Top

Cupertino, Sunnyvale school district make plans for transitional kindergarten program.

05.03.2012 | San Jose Mercury News | Matt Wilson


Local school districts are forging ahead with plans to introduce a new school program for soon-to-be kindergartners. With budget unrest continuing in Sacramento, districts are left to proceed on their own to implement the new transitional kindergarten program for children who otherwise would not be quite old enough to start school.

The Kindergarten Readiness Act of 2010 is being phased in over the next few years, with the transitional program leading to a two-year modified kindergarten program that is developmentally and age-appropriate, according to the California Department of Education.

Children will need to be 5 years old by Sept. 1 in order to be enrolled in school by the 2014-15 school year.

The Sunnyvale School District has been planning for transitional kindergarten since last fall.

“We were gearing up, making solid plans to move this forward then the governor came up with his proposal to eliminate the funding, so we kind of decided to wait and see what happened,” Sunnyvale School District superintendent Ben Picard said.

Earlier this year Gov. Jerry Brown’s proposed budget for the 2012-13 school year eliminated funding for the new statewide program, leaving some school districts to hold off on taking enrollment until a clearer budget picture emerged.

However, in March and April both houses of the California state Legislature rejected Brown’s proposal to cut the per-student funding to offer a transitional kindergarten program.

Cupertino Union School District’s program was in limbo until recently. The district is planning to take registration May 14-18 at the district office.

When Cupertino Union’s model gets going, it will mirror the structure of the district’s kindergarten program while acting as a bridge from preschool to public school. The district will have satellite classes at Regnart and John Muir elementary schools, according to district officials.

All TK programs will have teachers with kindergarten credentials. Under the new law, parents and guardians would not be required to enroll children who are of age in transitional kindergarten or kindergarten.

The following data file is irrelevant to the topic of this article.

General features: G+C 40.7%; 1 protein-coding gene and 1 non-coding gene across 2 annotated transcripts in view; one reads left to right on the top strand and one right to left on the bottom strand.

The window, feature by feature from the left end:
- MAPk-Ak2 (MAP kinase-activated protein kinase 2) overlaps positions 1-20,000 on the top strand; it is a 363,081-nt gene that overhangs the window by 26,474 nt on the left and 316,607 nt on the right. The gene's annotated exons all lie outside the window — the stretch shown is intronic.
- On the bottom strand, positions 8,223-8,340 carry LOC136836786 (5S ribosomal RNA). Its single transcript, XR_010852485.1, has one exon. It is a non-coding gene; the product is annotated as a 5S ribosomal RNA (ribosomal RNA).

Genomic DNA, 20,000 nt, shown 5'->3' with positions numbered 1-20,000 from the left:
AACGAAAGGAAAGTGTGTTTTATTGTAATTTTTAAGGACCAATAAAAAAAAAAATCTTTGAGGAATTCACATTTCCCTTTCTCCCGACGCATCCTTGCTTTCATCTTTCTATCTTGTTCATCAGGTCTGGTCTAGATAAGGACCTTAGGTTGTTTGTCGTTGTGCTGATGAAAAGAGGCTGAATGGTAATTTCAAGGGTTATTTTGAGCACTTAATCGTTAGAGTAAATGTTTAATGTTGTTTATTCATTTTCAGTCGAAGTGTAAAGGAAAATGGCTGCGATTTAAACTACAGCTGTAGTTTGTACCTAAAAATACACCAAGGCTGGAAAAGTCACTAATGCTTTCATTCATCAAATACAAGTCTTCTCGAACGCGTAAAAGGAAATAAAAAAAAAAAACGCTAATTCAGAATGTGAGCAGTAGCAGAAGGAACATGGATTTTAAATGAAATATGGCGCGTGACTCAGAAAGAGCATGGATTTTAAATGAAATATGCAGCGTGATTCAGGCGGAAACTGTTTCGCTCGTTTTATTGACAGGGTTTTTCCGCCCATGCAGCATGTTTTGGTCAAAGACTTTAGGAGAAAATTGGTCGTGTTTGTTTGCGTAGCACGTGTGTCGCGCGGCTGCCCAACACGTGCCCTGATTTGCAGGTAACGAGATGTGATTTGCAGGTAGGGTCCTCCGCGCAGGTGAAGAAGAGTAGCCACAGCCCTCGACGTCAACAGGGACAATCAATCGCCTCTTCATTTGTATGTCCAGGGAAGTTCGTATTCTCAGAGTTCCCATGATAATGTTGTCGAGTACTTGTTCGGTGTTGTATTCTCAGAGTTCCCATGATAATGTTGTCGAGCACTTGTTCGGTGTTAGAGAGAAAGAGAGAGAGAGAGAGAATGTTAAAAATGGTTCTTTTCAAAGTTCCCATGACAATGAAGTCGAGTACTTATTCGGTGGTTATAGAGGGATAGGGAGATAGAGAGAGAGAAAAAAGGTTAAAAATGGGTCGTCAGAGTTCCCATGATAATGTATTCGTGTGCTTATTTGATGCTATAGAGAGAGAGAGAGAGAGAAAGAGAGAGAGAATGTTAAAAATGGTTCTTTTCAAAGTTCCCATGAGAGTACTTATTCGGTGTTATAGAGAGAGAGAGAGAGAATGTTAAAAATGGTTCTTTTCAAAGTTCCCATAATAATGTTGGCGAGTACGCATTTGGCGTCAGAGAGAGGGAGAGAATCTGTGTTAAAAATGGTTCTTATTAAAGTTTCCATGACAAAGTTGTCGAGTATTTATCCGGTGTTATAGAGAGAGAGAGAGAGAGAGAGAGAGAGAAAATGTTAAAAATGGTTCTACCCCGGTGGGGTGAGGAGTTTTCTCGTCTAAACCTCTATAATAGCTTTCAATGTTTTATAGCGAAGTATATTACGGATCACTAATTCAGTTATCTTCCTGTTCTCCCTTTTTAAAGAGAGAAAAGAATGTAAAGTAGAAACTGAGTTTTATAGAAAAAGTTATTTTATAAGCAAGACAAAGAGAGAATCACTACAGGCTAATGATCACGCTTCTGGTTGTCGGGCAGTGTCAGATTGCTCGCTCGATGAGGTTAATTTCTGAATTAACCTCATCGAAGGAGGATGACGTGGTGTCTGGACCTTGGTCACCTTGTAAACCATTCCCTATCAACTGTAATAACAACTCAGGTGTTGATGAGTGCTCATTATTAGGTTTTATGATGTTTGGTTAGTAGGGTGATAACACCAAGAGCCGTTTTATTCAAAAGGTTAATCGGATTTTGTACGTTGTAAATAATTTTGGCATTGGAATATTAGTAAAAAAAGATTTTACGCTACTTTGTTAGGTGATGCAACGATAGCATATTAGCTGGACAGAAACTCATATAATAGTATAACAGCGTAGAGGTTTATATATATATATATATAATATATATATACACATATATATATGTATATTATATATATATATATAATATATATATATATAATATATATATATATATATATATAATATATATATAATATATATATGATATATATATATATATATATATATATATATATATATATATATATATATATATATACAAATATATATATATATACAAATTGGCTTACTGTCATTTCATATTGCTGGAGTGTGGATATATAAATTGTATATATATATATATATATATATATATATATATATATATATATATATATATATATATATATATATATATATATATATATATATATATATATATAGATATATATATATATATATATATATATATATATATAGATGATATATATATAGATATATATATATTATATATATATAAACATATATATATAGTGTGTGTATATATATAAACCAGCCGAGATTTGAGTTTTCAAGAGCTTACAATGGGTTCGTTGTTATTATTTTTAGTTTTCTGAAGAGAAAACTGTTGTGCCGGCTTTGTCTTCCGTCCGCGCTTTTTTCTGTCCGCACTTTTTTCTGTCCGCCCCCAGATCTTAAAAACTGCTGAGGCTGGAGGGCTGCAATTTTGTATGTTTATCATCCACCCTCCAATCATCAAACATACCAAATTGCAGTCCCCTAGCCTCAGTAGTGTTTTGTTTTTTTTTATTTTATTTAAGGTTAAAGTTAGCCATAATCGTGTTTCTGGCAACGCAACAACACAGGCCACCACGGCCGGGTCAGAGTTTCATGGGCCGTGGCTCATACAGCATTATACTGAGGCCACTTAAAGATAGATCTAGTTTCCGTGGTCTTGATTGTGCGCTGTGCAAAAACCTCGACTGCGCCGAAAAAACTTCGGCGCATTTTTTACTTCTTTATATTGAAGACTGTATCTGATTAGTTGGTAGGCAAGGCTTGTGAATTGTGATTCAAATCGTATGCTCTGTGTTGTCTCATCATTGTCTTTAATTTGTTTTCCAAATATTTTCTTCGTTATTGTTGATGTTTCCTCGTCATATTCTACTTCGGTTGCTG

The Sunnyvale School District is allowing parents to register through the summer, with the stipulation that the program could be dropped at any time. In this district, TK students will be taught with other kindergarten students at all eight school sites.

Picard said the district will present its TK plan to its board of trustees in June.

The Santa Clara Unified School District is also going ahead with TK plans. The district, which includes some Sunnyvale students, is clustering the TK students with kindergarten students in the morning for a half-day, regardless of the outcome of the governor’s budget.

Picard said there are still underlying concerns that funding will not come through.

—The governor is going to issue his May revision to the budget,” he added. “Who knows what will happen through the summer as the state grapples with April revenues being down from their original projections?

“It’s an interesting thing to me, when all school districts are down nearly 20 percent in state funding that at this time the state is opting to offer new, expanded programs. It seems counter to any logic, but I think it’s a good program.”

Competition between ADA-funded preschools and the new TK program is another issue.

“There is concern that by opening transitional kindergarten too fast, we will suck too many kids out of our preschools and make it not financially viable, which would backfire in our community and the goal this legislation is trying to reach,” said Mary Kay Going, Santa Clara Unified’s director of curriculum and instruction.

A child is eligible for transitional kindergarten if his or her fifth birthday is between Nov. 2 and Dec. 2 for the 2012-13 school year, Oct. 2 and Dec. 2 for the 2013-14 school year, or Sept. 2 and Dec. 2 for the 2014-15 school year and each school year thereafter.

No Comments

Post a Comment